Common DUI Questions
Here are some common questions and answers that people accused of DUI in Florida may have:
What are the consequences of a DUI conviction in Florida?
The consequences of a DUI conviction in Florida can be may include fines, license suspension, community service, mandatory alcohol education classes, probation, and even jail time. A DUI conviction can also have long-term consequences, such as difficulty finding employment or obtaining a professional license.
Do I have to take a breathalyzer or sobriety test if I am pulled over for suspected DUI?
Under Florida’s implied consent law, drivers are required to submit to a breathalyzer or other sobriety test if they there is Probable Cause to charge them with DUI. Refusing to take the test can result in an automatic license suspension. However, not submitting to the chemical tests means that the prosecution will have to rely on the subjective observations of the police in order to prove that you are guilty of driving under the influence which generally makes it harder for the prosecution to prove their case.
Can I fight a DUI charge in Florida?
Yes, you can fight a DUI charge in Florida. There are many possible defenses to a DUI charge, including challenging the results of a breathalyzer or sobriety test, arguing that the traffic stop or arrest was unlawful, or questioning the validity of the field sobriety tests. Often times police officers make arrests for DUI due to them being over zealous. These officers will be subject to cross examination by your defense attorney.
Should I hire a DUI attorney in Florida?
It is highly recommended to hire a DUI attorney in Florida if you are facing DUI charges. A DUI attorney can help you understand your legal rights and options, negotiate with prosecutors, and build a strong defense on your behalf.
Can I expunge or seal my DUI conviction in Florida?
No, a DUI conviction cannot be expunged from your criminal record in Florida.
What happens if I am under 21 and charged with DUI?
If you are under 21 and have a BAC of 0.02% or higher, you can be charged with DUI in Florida. The penalties for an underage DUI conviction can include fines, community service, license suspension, and even jail time.
Can I still drive after a DUI arrest in Florida?
If you are arrested for DUI in Florida, your driver’s license will be suspended immediately. However, you can use the citation the the police give you as a temporary hardship license for the next 10 days. If it is your first DUI, you likely will be able to get a long term hardship license while your license is suspended.
What if I have a prior DUI conviction in another state?
If you have a prior DUI conviction in another state, it can be used against you in Florida. The penalties for a second or subsequent DUI conviction can be more severe than for a first offense. However, a jury will not hear about the prior DUI if your case goes to trial.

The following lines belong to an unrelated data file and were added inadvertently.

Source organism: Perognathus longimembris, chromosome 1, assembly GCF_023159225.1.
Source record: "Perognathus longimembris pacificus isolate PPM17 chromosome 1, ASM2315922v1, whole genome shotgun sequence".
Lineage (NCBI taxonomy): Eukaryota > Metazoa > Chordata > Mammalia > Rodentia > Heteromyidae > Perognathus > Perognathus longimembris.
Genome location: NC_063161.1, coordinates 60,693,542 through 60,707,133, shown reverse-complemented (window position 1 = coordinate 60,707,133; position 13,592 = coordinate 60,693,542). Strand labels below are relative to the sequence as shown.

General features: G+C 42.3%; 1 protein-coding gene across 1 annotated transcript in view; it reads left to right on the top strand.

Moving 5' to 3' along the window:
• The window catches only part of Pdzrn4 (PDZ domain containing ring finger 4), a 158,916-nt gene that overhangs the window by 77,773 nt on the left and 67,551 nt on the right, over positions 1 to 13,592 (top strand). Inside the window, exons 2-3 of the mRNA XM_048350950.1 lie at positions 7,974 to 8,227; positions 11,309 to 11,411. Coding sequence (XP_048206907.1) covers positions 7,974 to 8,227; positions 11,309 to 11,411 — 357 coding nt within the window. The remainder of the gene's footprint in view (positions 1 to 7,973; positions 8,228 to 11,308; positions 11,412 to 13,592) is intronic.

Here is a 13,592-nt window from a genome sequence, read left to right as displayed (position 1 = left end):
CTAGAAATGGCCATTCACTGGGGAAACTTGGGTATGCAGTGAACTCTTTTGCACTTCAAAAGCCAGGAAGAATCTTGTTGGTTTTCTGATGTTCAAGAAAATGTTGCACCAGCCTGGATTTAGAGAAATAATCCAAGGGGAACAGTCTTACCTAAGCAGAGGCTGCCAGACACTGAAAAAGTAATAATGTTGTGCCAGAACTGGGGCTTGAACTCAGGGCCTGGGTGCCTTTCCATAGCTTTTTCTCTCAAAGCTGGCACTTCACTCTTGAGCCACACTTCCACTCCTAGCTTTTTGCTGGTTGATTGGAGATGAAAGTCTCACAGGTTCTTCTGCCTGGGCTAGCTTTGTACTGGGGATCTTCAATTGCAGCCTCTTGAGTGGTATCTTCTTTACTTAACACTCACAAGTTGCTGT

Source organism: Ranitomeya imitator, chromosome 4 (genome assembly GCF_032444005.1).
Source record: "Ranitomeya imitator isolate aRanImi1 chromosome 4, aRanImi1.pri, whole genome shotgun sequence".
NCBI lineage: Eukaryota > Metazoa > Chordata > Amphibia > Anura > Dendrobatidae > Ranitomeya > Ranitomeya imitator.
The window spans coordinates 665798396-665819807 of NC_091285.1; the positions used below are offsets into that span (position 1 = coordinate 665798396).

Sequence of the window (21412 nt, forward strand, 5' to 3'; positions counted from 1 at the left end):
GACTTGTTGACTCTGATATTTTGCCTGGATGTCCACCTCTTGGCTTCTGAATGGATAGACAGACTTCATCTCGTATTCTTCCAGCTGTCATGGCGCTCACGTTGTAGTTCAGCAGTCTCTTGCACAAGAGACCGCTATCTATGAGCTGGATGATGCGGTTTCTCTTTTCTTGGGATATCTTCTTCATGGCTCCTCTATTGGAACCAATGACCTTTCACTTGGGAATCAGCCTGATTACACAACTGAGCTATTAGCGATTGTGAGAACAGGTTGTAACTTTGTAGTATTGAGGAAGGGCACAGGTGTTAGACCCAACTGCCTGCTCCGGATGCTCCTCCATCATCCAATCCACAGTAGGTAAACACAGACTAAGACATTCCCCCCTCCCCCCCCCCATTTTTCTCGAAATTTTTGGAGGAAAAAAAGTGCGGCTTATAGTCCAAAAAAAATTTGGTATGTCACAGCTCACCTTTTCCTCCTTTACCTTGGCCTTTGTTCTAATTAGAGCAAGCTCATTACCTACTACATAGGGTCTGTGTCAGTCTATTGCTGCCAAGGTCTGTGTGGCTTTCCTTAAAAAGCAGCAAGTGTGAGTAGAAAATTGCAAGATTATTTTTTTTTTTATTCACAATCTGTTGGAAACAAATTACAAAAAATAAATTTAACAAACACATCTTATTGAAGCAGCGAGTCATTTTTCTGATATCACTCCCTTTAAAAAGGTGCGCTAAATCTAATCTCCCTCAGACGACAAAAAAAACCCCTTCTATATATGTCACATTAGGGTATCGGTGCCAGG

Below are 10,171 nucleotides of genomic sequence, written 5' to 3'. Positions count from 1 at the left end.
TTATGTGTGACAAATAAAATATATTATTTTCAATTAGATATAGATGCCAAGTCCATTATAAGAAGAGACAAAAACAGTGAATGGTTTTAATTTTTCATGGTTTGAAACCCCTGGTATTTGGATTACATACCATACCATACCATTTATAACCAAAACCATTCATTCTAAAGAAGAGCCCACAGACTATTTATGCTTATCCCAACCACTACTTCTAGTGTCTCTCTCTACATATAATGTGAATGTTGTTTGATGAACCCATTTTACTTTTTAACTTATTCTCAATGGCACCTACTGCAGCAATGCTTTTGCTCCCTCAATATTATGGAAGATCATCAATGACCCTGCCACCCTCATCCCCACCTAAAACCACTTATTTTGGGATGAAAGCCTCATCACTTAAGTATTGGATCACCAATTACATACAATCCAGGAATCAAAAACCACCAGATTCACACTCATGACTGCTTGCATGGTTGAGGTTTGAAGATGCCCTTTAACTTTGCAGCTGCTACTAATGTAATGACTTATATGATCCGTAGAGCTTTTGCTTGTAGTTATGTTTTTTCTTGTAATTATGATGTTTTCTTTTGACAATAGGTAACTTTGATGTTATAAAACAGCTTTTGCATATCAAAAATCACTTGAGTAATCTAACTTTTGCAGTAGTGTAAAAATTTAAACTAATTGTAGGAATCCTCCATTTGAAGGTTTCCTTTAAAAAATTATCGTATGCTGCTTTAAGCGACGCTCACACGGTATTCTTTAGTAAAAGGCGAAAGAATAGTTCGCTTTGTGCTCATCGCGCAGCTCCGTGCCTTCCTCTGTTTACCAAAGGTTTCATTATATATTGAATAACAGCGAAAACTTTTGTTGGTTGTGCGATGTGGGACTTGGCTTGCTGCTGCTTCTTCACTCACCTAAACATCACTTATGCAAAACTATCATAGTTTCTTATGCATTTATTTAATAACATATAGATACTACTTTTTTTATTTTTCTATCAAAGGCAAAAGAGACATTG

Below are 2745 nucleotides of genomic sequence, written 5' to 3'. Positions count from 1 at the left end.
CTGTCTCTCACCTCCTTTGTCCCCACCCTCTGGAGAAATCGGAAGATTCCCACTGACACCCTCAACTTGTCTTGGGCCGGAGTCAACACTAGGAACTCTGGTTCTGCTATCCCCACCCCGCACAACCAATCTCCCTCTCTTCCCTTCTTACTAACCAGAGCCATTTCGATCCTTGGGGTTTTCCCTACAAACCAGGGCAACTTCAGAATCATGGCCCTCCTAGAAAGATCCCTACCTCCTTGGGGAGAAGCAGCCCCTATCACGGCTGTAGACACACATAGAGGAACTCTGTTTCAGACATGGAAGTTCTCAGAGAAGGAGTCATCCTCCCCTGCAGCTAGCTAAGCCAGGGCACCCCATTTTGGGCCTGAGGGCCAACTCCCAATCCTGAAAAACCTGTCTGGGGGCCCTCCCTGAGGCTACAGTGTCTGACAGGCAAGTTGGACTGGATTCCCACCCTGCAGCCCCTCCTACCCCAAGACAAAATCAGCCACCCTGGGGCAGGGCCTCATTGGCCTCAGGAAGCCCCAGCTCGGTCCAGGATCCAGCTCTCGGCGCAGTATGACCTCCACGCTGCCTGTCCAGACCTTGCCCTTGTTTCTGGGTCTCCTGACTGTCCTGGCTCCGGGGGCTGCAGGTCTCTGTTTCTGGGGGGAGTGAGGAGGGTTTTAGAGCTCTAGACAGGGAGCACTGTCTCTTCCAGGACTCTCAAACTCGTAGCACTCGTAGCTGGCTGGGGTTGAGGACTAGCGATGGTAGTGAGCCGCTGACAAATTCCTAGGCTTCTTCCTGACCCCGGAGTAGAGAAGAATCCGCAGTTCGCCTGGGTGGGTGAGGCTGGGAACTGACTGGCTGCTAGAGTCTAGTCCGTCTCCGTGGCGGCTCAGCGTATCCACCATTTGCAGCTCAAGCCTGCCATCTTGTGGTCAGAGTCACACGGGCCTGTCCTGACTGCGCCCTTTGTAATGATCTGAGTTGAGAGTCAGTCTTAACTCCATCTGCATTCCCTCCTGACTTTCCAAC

Will the prosecution find out that I have a prior DUI?
Prosecutors have vast resources and access to national data basis to see a prior DUI. This does not mean that they will definitely see it but it is more than likely that they will find out.
Will I have to attend DUI school in Florida?
If you are convicted of DUI in Florida, you will likely be required to attend DUI school. DUI school is a course that teaches drivers about the dangers of alcohol and drugs, as well as strategies to avoid driving under the influence in the future. The length and cost of the program will vary depending on the details of your case.
How long will a DUI conviction affect my auto insurance rates?
A DUI conviction can have a significant impact on your auto insurance rates in Florida. It can cause your rates to increase for several years, and you may even be required to file an SR-22 form with your insurance company as proof of financial responsibility. The length of time that the conviction affects your rates will depend on the policies of your insurance company.
Should I blow into the breathalyzer?
Whether or not to blow into the breathalyzer after a DUI arrest in Florida is a personal decision, and it’s important to consider the potential consequences carefully. If you do not submit to the test then there will be less evidence and the less evidence the prosecution has is usually a good thing for the accused. However, there are downsides to not blowing into a breathalyzer such as an automatic driver’s license suspension for the next 12 months and the decision to not blow can be used as evidence against you.
Will I be drug tested after a DUI arrest?
It is possible that you could be requested to take a drug test in addition to the breathalyzer test, depending on the circumstances of your arrest. If the officer suspects that you are under the influence of drugs or if you exhibit signs of drug impairment, they may request a urine or blood test to detect the presence of drugs in your system. If you refuse to do so then the administrative consequences are the same as refusing to blow into the breathalyzer.